Scottsdale Parent Council highlights the active underfunding of legally mandated support for public schools including little to no funding for the School Facilities Board, reduction in funding for all day kindergarten, and underfunding of soft capital, services for gifted and special education, and the utilities formula, Bitcon said.

This fall, the group is “wholly committed to making every effort to pass the SUSD override this coming fall, as it is clear to us that local funding is simply the legal mechanism for communities to fill the funding gaps created by the state’s funding formula,” Bitcon said.

The Arizona Legislature’s education funding cuts during the recession and slow economic recovery heightened many education advocacy groups’ activities and led to the creation of the Arizona Coalition for Quality Education, which grew from the March for Schools rally at the capitol in 2009. The Arizona Education Network, a non-partisan volunteer organization, also began at that time.

“Our organization came together as a response to the funding cuts in 2009,” said Jen Darland, vice president of Arizona Education Network. “Five years later, Arizona leads the nation in the depth of cuts to our public K-12 schools. At a time when underfunded classrooms across the state face the daunting task of fulfilling state-mandated education reform and demand for strict accountability is at an all-time high, we remain committed to calling upon our elected leaders to prioritize funding for our public district schools.”

While Arizona Education Network focuses primarily on the funding of public K-12 education, the group maintains relationships with advocacy networks that span the whole continuum of education from cradle to career, and speaks out on “both the academic and economic impact on our state when our elected leaders fail to properly fund public education,” Darland said.

“In an era of severely reduced state funding for public schools, expansion of programs that funnel taxpayer dollars into private, often religious, schools with little to no oversight is especially troubling,” Darland said. “It is time for our state leaders to pass legislation that addresses oversight and heightened accountability over the Empowerment Scholarship Accounts, as well as the School Tuition Organizations. Between these two quasi public-private programs, millions of taxpayers’ dollars are funneled out of the public view, with no accountability or oversight.”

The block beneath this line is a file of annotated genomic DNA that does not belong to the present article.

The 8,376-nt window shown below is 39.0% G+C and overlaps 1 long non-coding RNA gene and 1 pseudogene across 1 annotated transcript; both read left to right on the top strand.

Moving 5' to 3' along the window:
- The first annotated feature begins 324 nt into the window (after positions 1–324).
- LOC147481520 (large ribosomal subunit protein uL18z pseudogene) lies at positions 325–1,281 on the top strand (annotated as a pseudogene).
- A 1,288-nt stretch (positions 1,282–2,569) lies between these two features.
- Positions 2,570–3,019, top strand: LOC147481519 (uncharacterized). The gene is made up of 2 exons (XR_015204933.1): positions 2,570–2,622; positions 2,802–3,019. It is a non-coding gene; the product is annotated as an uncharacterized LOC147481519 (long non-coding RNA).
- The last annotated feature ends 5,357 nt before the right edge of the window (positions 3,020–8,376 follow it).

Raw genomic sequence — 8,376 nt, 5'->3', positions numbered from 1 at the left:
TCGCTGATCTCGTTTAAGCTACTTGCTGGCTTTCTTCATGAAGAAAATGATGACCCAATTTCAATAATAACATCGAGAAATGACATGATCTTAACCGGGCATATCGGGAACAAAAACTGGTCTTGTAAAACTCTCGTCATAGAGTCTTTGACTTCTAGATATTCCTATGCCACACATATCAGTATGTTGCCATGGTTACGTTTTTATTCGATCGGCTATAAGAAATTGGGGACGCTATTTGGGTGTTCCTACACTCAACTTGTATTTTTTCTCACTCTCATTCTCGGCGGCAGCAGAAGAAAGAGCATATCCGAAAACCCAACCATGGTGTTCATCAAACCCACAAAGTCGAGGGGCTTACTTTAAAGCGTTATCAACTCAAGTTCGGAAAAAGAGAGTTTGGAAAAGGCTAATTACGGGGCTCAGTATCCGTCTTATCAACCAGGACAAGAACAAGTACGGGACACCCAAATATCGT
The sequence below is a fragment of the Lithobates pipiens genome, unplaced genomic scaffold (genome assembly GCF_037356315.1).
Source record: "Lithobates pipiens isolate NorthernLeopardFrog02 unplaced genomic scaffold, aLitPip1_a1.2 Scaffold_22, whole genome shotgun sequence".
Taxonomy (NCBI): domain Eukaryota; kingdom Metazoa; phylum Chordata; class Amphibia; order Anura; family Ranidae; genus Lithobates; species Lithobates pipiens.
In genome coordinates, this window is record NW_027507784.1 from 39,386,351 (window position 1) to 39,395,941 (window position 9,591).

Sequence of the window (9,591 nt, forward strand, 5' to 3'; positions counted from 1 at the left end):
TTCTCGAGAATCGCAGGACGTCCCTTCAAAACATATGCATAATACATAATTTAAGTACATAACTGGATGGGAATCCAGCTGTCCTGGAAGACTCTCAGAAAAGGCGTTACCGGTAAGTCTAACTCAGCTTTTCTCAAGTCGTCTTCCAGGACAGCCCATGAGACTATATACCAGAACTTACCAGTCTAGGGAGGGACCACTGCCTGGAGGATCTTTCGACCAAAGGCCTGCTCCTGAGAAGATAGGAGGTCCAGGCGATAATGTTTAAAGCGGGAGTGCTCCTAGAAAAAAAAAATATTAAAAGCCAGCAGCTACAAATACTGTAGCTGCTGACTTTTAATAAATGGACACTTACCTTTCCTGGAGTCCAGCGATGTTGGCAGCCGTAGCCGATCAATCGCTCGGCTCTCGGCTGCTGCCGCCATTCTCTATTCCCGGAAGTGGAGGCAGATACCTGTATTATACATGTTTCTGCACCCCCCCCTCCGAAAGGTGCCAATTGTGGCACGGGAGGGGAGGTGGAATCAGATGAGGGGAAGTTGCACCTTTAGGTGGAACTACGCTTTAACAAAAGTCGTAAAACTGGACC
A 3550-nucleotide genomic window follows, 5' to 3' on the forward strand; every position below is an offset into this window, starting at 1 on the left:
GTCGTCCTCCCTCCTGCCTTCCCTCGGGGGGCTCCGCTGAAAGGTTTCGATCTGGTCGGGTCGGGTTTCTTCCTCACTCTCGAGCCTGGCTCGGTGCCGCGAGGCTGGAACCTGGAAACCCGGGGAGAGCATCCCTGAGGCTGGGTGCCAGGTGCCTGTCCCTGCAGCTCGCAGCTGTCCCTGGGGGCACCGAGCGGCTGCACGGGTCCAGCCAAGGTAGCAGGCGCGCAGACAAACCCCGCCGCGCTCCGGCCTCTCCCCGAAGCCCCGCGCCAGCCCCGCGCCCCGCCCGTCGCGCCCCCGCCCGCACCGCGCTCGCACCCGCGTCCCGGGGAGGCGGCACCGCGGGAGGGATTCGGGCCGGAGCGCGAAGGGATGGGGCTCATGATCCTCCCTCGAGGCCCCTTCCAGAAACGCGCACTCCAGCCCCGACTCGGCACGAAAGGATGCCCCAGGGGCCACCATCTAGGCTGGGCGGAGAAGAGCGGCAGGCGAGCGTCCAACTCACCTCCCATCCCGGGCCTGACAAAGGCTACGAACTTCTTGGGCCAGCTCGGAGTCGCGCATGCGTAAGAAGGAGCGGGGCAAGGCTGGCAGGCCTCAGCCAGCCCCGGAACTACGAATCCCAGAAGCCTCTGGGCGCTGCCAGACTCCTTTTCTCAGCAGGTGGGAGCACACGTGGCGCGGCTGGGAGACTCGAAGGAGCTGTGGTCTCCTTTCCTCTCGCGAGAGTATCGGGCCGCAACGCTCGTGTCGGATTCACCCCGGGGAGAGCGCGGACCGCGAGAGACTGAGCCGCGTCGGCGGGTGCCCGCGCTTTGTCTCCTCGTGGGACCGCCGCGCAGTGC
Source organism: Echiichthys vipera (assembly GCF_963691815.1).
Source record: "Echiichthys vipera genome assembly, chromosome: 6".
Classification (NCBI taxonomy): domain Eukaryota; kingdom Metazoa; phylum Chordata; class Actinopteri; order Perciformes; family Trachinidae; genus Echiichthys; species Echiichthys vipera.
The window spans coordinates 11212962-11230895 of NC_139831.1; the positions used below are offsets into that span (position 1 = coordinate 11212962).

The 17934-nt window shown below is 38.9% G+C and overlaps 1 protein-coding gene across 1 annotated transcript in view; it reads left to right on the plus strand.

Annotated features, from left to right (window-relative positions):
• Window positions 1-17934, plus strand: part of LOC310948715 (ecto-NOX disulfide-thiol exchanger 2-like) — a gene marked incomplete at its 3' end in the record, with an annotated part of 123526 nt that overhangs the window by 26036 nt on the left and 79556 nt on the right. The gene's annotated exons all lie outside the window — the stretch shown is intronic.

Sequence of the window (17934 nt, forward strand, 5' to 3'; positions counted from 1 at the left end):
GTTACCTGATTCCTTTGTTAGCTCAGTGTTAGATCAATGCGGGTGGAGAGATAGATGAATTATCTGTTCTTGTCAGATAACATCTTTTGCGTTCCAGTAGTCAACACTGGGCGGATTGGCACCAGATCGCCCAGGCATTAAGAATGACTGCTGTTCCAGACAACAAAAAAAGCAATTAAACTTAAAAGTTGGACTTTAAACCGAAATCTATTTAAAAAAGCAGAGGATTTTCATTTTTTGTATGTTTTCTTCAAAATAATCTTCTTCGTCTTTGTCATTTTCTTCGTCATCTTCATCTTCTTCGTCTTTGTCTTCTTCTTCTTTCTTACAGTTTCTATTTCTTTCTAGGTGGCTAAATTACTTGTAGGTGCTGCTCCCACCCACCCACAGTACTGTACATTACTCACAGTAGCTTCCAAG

This year, Arizona Education Network provided up-to-the-legislative-minute bill stats, facts, and specific legislative member voting details to media and community advocates, and information, resources, and established contacts to individuals and groups interested in becoming more effective school advocates. President Ann-Eve Pedersen and co-vice presidents Jen Darland and Eileen Jackson were interviewed by local and national media about public education funding, school privatization, oversight and accountability.

“Like many other public education stakeholder organizations, we activated our network to contact their elected officials and push back on the expansion of the taxpayer-funded Empowerment Scholarship Accounts,” Darland said.

“Every year, we grow increasingly more alarmed by the lack of charter school oversight, accountability, and equity of access – for students with special needs, for example – and services – such as free and reduced lunch, transportation and selective admissions practices,” Darland said. “We will continue to urge legislators to ensure that any school receiving public funds provides equitable services and opportunity for all of our state’s schoolchildren.”

Leading up to the primary and general election, Arizona Education Network continues to build a coalition of public education supporters and provide information, resources, and assistance to groups organizing candidate forums, community engagement and get- out-the-vote activity.